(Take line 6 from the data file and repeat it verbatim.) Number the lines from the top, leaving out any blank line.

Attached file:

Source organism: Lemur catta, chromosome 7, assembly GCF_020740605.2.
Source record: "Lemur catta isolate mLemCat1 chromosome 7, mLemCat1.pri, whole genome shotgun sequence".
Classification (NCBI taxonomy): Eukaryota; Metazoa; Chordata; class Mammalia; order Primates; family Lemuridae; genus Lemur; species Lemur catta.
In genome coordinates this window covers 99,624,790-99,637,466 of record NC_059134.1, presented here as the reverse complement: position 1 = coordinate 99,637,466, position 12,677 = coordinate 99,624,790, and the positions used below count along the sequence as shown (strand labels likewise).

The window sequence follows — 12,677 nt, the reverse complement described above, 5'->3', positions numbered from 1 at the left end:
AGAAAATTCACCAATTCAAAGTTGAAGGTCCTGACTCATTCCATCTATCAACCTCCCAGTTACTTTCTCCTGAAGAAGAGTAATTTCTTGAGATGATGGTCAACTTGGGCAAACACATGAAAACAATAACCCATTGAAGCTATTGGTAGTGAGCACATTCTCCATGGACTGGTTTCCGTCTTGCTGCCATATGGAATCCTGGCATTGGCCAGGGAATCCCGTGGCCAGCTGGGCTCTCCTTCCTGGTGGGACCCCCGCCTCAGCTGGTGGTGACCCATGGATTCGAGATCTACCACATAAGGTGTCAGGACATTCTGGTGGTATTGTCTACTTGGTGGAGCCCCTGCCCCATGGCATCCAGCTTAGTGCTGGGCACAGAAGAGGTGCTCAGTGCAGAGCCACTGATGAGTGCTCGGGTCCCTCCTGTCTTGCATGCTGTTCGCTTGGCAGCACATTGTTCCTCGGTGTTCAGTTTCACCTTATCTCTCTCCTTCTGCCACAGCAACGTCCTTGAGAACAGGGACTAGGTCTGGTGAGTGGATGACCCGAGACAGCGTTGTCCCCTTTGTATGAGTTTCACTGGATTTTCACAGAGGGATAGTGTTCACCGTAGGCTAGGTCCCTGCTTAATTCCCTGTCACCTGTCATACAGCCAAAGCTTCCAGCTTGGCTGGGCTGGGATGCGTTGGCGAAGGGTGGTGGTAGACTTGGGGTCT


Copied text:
AGAAAATTCACCAATTCAAAGTTGAAGGTCCTGACTCATTCCATCTATCAACCTCCCAGTTACTTTCTCCTGAAGAAGAGTAATTTCTTGAGATGATGGTCAACTTGGGCAAACACATGAAAACAATAACCCATTGAAGCTATTGGTAGTGAGCACATTCTCCATGGACTGGTTTCCGTCTTGCTGCCATATGGAATCCTGGCATTGGCCAGGGAATCCCGTGGCCAGCTGGGCTCTCCTTCCTGGTGGGACCCCCGCCTCAGCTGGTGGTGACCCATGGATTCGAGATCTACCACATAAGGTGTCAGGACATTCTGGTGGTATTGTCTACTTGGTGGAGCCCCTGCCCCATGGCATCCAGCTTAGTGCTGGGCACAGAAGAGGTGCTCAGTGCAGAGCCACTGATGAGTGCTCGGGTCCCTCCTGTCTTGCATGCTGTTCGCTTGGCAGCACATTGTTCCTCGGTGTTCAGTTTCACCTTATCTCTCTCCTTCTGCCACAGCAACGTCCTTGAGAACAGGGACTAGGTCTGGTGAGTGGATGACCCGAGACAGCGTTGTCCCCTTTGTATGAGTTTCACTGGATTTTCACAGAGGGATAGTGTTCACCGTAGGCTAGGTCCCTGCTTAATTCCCTGTCACCTGTCATACAGCCAAAGCTTCCAGCTTGGCTGGGCTGGGATGCGTTGGCGAAGGGTGGTGGTAGACTTGGGGTCT